For a couple of years there, the oil patch was the heaviest contributor to the idea, at least, that the US economy had been booming. It never really boomed, of course, but on the industrial side investment and production throughout offshore and shale really were boosted and all predicated on the idea that Jay Powell’s (and the unemployment rates’) inflation scenario would be proven in not too much time.

Those were the days.

First oil contango-ed and then crashed during late 2018’s landmine, yet even still throughout 2019 the sector continued to contribute through elevated production.

Now with this post-GFC2 environment flipping everything around, it’s no different with crude.

Once a key addition to growth, it’s been a big problem in 2020 by continuously acting as a drag against at least the reopening rebound. According to the Federal Reserve’s latest Industrial Production estimates for August 2020, oil production remains down about 20% from February – which “somehow” hasn’t been enough of a supply curtailment to rebalance the marketplace and shove the WTI curve back into backwardation where it belongs.

Continued contango isn’t consistent with a robust rebound, reopening or not. That curve shape instead persistently encourages even more physical crude storage which, after such amazing supply cuts, is an unambiguous indictment of the demand side.

Our economic problems this far into 2020 are not crude oil alone, however, as that interpretation of demand indicates. Even where just Industrial Production is concerned, the lagging rather than accelerating rebound is what’s noteworthy – just as the same is in China.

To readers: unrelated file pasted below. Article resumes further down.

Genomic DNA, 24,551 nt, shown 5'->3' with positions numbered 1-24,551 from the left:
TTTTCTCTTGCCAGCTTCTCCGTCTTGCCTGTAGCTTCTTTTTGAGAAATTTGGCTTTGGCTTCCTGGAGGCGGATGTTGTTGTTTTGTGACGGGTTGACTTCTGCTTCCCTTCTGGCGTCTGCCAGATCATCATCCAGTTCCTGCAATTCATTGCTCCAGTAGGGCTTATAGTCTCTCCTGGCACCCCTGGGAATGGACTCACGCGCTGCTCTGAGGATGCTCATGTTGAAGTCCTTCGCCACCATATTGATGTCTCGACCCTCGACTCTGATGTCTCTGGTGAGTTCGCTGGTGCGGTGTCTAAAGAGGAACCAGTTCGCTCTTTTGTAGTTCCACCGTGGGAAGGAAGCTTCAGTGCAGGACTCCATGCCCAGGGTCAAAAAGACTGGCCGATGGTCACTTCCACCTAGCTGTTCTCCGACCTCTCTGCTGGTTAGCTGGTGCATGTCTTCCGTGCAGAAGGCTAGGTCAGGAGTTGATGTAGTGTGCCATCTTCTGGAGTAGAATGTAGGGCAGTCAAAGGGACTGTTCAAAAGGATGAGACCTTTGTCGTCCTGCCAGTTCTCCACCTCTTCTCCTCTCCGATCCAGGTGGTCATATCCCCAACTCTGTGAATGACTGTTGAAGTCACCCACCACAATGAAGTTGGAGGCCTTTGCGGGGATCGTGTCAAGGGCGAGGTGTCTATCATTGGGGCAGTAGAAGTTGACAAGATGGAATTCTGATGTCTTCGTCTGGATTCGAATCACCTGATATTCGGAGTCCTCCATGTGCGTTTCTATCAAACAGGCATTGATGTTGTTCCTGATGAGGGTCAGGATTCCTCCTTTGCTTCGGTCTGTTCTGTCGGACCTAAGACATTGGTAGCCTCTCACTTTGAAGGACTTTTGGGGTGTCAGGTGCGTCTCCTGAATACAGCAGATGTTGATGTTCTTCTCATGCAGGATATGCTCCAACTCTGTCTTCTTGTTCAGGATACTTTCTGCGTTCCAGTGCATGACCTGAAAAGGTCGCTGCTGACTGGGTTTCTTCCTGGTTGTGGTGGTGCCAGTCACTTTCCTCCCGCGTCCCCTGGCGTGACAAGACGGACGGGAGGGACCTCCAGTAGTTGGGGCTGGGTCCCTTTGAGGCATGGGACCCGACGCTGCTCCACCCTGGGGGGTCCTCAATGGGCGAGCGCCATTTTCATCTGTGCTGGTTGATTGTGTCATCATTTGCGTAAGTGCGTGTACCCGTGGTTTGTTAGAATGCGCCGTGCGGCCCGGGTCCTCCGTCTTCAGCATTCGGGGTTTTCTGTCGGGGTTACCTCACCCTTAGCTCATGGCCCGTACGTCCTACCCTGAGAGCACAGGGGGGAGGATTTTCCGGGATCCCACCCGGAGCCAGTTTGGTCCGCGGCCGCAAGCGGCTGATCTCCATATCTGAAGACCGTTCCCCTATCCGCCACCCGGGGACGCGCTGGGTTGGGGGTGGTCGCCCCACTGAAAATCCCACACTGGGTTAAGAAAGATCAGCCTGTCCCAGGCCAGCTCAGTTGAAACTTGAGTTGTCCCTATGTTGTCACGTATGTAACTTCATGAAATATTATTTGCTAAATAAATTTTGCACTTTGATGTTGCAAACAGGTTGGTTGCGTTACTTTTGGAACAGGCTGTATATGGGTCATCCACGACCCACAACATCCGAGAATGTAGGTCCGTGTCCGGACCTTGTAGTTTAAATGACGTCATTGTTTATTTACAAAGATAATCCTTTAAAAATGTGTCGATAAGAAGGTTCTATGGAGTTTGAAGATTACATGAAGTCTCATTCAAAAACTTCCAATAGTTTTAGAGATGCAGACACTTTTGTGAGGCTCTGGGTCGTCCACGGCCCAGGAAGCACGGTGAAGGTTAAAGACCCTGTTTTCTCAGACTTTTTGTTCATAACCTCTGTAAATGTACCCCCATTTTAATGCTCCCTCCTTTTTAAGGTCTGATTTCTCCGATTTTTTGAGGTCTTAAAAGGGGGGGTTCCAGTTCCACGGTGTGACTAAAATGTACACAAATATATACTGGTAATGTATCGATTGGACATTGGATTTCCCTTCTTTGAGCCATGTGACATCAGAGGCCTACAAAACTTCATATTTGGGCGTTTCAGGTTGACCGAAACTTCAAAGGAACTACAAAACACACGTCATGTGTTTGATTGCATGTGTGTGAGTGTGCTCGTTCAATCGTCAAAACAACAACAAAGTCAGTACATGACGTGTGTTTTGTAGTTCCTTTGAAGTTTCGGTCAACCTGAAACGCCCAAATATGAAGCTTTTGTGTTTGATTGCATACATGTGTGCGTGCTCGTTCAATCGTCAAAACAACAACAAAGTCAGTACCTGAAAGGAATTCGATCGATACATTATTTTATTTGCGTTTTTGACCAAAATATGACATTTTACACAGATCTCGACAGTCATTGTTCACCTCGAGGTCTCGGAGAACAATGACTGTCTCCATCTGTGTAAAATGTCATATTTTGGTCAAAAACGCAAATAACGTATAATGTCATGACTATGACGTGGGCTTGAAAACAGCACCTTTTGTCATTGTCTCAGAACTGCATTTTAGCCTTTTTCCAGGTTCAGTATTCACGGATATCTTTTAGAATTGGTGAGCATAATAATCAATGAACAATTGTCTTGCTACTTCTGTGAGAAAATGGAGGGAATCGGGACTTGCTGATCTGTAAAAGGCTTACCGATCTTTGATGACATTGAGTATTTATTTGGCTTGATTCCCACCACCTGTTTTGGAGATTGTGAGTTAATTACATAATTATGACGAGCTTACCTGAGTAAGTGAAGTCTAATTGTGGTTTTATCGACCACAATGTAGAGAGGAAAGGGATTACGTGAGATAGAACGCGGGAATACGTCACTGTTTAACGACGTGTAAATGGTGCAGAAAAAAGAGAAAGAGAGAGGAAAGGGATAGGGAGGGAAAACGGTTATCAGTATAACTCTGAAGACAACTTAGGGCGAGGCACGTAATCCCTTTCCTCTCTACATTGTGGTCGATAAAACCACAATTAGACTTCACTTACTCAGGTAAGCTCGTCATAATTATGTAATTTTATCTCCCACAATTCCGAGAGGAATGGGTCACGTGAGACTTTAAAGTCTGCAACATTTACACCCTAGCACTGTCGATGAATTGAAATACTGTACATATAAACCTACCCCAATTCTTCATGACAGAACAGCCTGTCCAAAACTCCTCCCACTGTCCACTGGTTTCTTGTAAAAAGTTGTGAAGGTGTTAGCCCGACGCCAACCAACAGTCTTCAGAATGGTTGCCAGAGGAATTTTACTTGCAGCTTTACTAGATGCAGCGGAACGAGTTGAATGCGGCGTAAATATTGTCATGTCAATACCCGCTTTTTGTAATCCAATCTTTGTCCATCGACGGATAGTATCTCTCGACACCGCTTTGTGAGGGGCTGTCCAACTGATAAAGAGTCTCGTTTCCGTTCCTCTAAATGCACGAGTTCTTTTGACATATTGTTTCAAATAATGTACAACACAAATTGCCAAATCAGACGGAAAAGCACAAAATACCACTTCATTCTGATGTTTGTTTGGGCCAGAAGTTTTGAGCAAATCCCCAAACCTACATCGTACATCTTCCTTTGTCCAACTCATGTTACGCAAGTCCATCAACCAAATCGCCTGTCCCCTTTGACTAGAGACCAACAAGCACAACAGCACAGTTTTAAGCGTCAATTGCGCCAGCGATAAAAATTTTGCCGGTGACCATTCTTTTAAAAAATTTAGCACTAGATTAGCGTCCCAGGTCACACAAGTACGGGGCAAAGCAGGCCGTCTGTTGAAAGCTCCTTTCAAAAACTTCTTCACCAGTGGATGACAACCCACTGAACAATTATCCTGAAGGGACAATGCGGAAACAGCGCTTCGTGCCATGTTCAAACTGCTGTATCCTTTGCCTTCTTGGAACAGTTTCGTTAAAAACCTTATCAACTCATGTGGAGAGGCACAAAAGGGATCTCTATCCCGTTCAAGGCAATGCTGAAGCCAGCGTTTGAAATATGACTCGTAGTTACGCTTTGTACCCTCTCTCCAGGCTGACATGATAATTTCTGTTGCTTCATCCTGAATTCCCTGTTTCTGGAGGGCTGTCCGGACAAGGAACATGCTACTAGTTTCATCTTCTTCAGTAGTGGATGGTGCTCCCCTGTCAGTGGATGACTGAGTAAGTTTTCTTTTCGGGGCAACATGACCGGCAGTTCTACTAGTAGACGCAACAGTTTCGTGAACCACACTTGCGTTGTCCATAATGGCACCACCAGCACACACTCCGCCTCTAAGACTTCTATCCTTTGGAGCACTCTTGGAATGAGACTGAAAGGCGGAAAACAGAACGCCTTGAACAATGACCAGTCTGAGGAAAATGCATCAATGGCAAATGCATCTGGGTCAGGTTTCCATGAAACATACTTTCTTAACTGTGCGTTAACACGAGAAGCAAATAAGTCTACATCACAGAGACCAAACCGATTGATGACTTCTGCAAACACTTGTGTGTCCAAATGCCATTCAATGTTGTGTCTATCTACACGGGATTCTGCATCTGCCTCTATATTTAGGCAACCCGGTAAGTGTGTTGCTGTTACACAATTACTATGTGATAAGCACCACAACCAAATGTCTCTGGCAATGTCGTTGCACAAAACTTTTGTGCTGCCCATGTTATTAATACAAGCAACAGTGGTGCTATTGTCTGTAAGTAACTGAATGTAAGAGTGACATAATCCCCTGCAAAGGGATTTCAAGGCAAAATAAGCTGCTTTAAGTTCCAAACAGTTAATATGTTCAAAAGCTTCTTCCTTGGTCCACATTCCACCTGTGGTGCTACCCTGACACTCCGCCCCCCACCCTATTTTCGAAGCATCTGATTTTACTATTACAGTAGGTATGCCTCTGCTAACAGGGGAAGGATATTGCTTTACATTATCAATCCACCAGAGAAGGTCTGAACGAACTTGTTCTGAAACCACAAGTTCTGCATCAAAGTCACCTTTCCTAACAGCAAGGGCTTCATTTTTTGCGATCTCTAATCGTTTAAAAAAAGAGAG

While that had already been the case with July’s IP figures, these new August updates only add quite a lot more to the “puzzle.” IP in all categories failed to move all that much last month, particularly manufacturing which continues to be stuck at 2011 (or 2004) levels even after four months of reopening.

Given what we’ve observed of markets and the corroborated incidences pointing at something changing around mid-July (a slowdown), these numbers only add to the already long list of market prices and data (especially labor; jobless claims) which indicate the growing, troubling possibility of a rebound downshift having already taken place around that time.

Even in automobile production – motor vehicle assemblies in IP – an August stumble has been spotted. Assemblies had gone up near a 12 million annual rate during July, only partly (very slightly) making up for the near-total shutdown earlier in the year, before decelerating back closer to 11 million last month.

Given the size of that hole, we have to ask why automakers aren’t running full tilt, firing up maximum overtime, adding new workers on all three production shifts to make up for the huge amount of lost production during the shutdown. The sluggish rebound in auto sales (still down almost 10% from February, on a unit basis) is a pretty big clue; consumers, apparently, aren’t in any rush, either, to make up for purchases that couldn’t have happened during March and April.

The subsequent purchase lethargy, though, indicates the growing risks of what may have started out as postponed auto buys turning into outright canceled plans (maybe people want to still buy like they had thought, but no longer can). The latter would certainly give automakers reason to be cautious, if not pause, restarted production.

On the whole, from oil to autos, there’s a lot which is all-too-consistent with China’s reported figures also for August. Where’s the rebound? I don’t mean positive numbers, there was always going to be plenty of those, I mean actual, unambiguous robustness. Instead, jobless claims.

The continued absence of it is what really stands out, as are the growing questions about post-July. The implications, especially since then and what may have been a material downshift from an already too-slow pace, would be a growing risk of the “V” falling well short – meaning the increasing possibility that it couldn’t have really been a “V” in the first place.

That was always a serious possibility; reopening and the rush to make up for lost activity providing some momentum, positive numbers to get people thinking “V”…but then what once that initial bounce back becomes exhausted?